Apocalypse Not

The following paper by Johan Norberg* was presented at the IV. ECAEF/CEPROM Conference on ‘Towards a Viable Alternative: Markets and Entrepreneurship to Protect the Environment’, 10 December 2019. Initiated by the European Center for Austrian Economics Foundation based in the Principality of Liechtenstein, this academic conference series is dedicated to the eminent late French scholar Jacques Rueff. The co-operation with CEPROM (Le Centre d’Etudes Prospectives pour Monaco) was highly appreciated.

Apocalypse Not: Despite Fluster and Fearmongering, there is Progress

by Johan Norberg

Often our environmental debate takes place in a historical vacuum. For obvious reasons we are obsessed with the problems at hand, because those are the ones that are most urgent right now. But since we always face several difficult problems that we do not yet have solutions to, we tend to exaggerate present problems and underestimate the problems of the past, that we solved, and subsequently forgot. This blinds us to humanity’s real impact on nature.

This paper has the ambition to set the record straight. To compare the fears of the 1960s and 1970s with the actual environmental record in ensuing decades. What we then find is that we have been much better at protecting both human survival and environmental health than anyone could have expected. By examining the curious incident of the environmental collapse that never took place, I hope that we can inform present choices and priorities.

Predictions of apocalypse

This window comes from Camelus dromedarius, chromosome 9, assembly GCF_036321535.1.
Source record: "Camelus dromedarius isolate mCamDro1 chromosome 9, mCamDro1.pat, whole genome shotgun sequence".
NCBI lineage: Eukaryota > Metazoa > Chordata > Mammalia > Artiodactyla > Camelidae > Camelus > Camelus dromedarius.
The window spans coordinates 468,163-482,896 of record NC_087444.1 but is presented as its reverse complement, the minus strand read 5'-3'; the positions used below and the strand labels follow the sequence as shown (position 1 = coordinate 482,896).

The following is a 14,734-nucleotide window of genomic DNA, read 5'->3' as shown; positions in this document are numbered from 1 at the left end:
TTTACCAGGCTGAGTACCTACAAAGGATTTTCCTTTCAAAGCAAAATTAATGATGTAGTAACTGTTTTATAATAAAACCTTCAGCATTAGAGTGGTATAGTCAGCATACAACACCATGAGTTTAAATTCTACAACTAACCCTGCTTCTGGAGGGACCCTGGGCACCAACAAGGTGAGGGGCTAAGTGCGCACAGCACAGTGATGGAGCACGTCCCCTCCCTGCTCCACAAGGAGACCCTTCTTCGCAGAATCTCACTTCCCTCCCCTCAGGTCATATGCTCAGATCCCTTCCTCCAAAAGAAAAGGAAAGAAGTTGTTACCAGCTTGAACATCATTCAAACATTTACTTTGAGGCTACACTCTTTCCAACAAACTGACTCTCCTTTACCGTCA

In the 1960s and 1970s, the western world experienced an environmental awakening. Richer and better educated citizens with better knowledge of serious environmental problems started to question the post-war growth model that found its expression when one US mayor said that “If you want this town to grow, it has got to stink”, 1 and a leading Swedish Social Democrat to say that we should “sacrifice the West Coast” – a particularly lovely area blessed with magnificent nature (where I happen to have a summer home) – for industrial exploitation. Why not? There was plenty of coast around the Mediterranean that we could travel to instead …

Continue reading ->
Apocalypes Not (.docx)


* Johan Norberg is a Swedish author and historian of ideas, devoted to promoting economic globalization and what he regards as classical liberal positions. He is arguably most known as the author of ‘In Defense of Global Capitalism’ (2001) and ‘Progress: Ten Reasons to Look Forward to the Future’ (2016). Since March 2007 he has been a senior fellow at the Cato Institute.


List of all Papers of the Conference

Kurt Leube:
Towards a Viable Alternative (.docx)

Terry L. Anderson:
Nature and Markets (.docx)

Johan Norberg:
Apocalypes Not (.docx)

Alex Kaiser:
Saving Nature from Politics (.docx)

Hardy Bouillon:
On the Misuse of Reason and Science (.docx)

Henrique Schneider:
Climate Change and Global Governance (.docx)

Pedro Schwartz:
The Tragedy of the Commons and Emerging Property Rights